Peter Timoney, MVB (Hons), MS, PhD, FRCVS, Professor, Frederick Van Lennep Chair in Equine Veterinary Science at the Gluck Equine Research Center

Timoney, who has been in phased retirement for the past two years, reflected on a lifetime of serving the equine industry, the people he has met and the changes of the equine industry over time.

“I feel so fortunate in life that I chose a profession that kept me challenged and rewarded, especially with people I’ve met and developed friendships and relationships with. That has been the real pleasure of it,” he said. “I feel the same sense of anticipation and fulfillment every day I walk into the Gluck Center, whether it’s a Monday morning or a Friday afternoon.

“I have benefitted more than I think I have provided others,” he said.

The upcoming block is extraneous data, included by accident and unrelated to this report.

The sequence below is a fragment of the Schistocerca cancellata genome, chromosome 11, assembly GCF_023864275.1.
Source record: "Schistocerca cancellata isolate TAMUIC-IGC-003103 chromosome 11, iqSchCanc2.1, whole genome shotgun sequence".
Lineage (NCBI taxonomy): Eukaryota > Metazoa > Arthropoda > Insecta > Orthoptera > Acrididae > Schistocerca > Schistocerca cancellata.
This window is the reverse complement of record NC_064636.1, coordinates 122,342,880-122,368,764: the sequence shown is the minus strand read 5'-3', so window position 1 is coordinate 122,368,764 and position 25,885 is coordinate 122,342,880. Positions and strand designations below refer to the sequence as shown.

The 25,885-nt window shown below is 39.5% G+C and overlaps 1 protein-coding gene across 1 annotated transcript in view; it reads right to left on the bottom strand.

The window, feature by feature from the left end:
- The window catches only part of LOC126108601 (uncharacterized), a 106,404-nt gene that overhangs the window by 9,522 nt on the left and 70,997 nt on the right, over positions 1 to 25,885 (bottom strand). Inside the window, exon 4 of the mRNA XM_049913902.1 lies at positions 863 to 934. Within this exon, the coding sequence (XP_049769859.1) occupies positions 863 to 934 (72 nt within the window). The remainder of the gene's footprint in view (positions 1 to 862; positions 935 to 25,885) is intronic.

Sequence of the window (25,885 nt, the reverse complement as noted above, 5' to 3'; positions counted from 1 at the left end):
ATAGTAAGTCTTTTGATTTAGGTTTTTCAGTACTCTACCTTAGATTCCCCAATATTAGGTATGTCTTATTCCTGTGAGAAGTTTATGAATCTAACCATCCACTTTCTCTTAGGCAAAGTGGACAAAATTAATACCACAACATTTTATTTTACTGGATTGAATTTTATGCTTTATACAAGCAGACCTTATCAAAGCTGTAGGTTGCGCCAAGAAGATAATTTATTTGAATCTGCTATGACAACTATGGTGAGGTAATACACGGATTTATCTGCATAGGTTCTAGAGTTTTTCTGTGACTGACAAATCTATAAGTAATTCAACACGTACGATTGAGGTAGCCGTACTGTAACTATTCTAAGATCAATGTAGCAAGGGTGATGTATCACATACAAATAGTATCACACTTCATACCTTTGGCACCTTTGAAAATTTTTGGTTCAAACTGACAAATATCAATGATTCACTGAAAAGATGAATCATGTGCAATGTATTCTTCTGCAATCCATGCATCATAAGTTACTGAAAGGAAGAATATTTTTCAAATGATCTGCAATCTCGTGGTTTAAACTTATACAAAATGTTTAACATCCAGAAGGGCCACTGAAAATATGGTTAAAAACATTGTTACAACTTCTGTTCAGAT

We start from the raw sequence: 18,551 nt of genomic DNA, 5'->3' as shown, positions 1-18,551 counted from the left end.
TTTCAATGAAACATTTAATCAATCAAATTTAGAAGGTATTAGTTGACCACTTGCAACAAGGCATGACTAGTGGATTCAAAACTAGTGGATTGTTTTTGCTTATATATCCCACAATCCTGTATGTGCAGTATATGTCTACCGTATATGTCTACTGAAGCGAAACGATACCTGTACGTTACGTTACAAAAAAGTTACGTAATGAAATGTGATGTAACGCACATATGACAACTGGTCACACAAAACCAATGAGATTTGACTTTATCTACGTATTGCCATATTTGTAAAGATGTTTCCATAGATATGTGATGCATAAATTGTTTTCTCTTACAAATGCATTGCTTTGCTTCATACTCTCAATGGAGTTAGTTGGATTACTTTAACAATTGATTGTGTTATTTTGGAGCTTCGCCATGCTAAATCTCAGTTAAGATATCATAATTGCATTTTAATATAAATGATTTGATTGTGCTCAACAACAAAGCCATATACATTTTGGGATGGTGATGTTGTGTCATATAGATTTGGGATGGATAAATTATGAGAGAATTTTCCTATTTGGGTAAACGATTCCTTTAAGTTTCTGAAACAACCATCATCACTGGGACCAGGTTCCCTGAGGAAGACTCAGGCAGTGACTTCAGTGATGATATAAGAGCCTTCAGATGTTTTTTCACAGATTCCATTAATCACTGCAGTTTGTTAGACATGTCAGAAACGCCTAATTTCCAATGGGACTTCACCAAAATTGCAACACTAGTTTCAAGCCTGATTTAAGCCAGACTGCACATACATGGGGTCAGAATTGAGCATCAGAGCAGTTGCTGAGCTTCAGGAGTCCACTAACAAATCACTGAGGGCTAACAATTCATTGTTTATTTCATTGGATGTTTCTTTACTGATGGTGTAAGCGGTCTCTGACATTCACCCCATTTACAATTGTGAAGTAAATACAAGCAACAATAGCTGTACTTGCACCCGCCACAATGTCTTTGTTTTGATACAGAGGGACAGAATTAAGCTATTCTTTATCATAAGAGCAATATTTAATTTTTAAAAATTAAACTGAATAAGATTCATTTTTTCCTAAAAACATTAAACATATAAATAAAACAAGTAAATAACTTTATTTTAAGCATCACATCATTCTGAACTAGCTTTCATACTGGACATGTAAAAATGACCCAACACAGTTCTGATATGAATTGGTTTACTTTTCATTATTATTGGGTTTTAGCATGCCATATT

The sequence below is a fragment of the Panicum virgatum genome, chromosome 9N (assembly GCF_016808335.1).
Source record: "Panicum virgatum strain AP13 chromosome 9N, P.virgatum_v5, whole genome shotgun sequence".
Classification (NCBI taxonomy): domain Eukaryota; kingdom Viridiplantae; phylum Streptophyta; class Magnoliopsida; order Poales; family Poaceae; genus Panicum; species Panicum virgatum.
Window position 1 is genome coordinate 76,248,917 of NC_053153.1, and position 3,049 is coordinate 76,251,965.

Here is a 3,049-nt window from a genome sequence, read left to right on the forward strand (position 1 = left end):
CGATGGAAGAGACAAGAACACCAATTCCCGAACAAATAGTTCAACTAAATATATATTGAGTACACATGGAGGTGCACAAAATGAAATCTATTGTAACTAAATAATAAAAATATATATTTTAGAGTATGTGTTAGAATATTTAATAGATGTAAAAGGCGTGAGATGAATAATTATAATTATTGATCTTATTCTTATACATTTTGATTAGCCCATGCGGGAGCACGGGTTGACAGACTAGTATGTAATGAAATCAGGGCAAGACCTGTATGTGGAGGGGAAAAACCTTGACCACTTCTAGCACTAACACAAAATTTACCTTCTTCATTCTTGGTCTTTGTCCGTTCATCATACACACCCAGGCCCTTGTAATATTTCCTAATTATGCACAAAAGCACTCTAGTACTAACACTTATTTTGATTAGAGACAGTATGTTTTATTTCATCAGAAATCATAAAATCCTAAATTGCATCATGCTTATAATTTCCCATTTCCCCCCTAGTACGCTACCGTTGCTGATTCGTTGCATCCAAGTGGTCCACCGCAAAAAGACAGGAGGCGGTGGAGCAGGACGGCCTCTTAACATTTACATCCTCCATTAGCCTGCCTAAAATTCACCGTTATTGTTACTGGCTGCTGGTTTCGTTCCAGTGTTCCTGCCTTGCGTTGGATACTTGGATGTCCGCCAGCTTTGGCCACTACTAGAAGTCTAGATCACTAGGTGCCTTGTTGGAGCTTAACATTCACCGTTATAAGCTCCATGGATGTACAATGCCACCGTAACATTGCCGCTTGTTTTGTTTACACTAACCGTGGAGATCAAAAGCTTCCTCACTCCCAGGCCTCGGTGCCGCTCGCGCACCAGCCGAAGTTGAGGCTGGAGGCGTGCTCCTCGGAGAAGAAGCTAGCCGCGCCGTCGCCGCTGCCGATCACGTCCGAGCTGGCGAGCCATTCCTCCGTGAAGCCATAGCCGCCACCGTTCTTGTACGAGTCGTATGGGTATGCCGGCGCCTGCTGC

Timoney said he plans to travel some, and that he has an interest in his chosen field that will never leave him. In many ways his retirement will look a lot like the years he spent actively working. He plans to always be reading and learning and thinking about the challenges in his field.

“For me it has always been about serving the industry and about the health and well-being of the horse,” he said.

A native of Dublin, Ireland, Timoney earned his MVB (Hons) from the National University of Ireland (U.C.D.) in 1964. Shortly after graduating, he moved to the U.S. to pursue graduate studies at the University of Illinois’ Center for Zoonosis Research, obtaining his MS degree in virology in 1966. Returning to Ireland, he accepted appointment at the Irish Department of Agriculture’s Veterinary Research Laboratory, specializing in large animal virology. In 1972, he was tasked with the responsibility of establishing and directing an equine diseases section at the laboratory. He spent 1973 visiting various institutions in the USA and Canada learning all he could about equine infectious diseases before returning to Ireland to fulfill the responsibility he had been assigned.